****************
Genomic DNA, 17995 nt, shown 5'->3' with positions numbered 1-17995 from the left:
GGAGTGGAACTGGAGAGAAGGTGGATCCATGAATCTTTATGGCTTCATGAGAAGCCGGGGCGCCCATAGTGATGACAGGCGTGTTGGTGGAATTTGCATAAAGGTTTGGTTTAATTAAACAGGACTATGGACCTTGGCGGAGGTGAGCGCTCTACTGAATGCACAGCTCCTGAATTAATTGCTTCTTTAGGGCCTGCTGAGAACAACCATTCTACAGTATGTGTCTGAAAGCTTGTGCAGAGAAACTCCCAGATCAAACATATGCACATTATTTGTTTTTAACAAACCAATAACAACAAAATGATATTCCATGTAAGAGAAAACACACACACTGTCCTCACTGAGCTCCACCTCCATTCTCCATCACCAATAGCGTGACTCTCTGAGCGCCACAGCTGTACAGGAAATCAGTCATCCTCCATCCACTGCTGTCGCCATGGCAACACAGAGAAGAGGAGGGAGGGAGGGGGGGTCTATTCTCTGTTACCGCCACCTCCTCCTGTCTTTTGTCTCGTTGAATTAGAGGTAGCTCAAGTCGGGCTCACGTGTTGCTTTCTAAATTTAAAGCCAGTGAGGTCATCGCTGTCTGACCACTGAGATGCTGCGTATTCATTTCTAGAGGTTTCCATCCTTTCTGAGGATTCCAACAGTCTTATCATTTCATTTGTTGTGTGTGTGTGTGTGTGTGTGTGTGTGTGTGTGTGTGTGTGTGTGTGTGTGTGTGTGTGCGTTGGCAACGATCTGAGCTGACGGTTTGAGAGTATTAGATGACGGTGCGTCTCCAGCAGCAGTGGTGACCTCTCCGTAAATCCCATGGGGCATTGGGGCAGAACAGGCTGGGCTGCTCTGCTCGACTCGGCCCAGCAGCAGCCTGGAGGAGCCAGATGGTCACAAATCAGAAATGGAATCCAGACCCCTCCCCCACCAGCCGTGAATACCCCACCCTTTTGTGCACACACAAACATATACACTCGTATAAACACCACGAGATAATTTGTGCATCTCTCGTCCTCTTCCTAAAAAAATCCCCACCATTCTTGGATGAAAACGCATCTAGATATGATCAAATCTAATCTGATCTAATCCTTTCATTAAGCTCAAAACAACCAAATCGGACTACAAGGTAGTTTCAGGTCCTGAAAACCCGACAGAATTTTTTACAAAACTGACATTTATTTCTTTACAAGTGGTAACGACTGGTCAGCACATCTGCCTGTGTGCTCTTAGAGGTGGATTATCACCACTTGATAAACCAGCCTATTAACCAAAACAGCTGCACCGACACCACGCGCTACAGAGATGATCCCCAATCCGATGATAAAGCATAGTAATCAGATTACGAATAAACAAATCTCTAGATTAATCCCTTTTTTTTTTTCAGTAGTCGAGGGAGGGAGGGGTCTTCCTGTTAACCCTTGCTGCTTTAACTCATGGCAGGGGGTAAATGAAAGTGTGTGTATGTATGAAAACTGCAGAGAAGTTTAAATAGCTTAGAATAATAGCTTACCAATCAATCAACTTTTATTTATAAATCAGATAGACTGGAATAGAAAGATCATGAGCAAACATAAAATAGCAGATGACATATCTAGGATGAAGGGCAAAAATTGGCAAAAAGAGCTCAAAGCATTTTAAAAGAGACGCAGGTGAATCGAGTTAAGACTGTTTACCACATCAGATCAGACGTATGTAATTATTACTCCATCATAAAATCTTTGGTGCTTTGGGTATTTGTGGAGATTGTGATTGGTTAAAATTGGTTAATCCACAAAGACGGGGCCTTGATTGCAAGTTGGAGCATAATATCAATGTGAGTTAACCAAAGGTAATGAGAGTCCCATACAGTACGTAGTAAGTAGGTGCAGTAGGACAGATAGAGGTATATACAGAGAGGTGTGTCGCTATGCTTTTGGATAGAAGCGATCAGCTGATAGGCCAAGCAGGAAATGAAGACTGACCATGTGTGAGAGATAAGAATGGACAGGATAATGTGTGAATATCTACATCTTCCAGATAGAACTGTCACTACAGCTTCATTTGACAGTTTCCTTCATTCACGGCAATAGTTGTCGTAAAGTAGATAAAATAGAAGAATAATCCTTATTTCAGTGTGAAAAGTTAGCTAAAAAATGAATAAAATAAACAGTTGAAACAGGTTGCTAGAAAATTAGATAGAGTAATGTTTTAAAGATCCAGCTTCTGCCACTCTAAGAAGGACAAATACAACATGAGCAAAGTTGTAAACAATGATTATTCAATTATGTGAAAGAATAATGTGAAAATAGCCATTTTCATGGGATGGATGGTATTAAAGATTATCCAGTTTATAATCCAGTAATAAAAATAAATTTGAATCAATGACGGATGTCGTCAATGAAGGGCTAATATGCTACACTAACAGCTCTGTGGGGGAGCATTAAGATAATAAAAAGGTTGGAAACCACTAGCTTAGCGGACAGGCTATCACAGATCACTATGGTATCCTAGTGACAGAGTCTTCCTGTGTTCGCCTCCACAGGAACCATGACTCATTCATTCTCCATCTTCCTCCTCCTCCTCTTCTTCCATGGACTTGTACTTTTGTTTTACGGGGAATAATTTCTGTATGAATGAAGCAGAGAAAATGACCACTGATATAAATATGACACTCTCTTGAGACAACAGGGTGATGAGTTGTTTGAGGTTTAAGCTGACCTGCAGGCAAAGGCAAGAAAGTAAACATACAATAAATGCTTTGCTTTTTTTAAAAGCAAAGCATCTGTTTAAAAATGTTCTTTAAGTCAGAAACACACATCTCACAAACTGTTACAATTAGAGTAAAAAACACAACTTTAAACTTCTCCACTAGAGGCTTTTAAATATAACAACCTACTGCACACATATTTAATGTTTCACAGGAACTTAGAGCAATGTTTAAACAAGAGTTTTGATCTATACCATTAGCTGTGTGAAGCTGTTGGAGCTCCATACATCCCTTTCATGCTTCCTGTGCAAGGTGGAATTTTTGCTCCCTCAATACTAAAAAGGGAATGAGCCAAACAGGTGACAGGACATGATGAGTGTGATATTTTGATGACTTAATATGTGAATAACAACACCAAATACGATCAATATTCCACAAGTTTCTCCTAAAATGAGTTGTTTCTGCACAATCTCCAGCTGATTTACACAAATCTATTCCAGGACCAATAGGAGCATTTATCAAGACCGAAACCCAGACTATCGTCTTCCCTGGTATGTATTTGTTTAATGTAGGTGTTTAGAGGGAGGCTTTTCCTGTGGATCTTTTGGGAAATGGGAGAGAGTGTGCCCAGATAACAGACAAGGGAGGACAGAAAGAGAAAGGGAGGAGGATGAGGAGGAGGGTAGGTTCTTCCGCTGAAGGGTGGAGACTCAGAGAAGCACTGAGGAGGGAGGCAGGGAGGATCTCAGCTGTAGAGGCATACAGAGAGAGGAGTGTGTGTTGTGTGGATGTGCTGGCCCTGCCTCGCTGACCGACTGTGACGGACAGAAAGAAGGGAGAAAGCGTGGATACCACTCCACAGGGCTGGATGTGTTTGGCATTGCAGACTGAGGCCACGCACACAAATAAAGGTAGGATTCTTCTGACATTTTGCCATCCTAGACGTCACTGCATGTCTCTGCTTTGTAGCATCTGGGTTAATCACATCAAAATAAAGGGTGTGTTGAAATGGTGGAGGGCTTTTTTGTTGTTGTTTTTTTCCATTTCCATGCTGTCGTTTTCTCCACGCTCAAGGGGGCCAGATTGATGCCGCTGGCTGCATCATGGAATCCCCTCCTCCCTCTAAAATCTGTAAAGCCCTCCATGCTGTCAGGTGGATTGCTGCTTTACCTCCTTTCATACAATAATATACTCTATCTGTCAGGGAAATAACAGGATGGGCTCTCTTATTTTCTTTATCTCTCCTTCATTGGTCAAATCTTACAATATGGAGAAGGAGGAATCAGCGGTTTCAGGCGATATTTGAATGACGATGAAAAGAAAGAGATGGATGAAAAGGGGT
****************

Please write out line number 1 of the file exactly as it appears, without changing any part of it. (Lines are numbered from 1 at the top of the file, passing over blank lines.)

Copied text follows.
Genomic DNA, 17995 nt, shown 5'->3' with positions numbered 1-17995 from the left: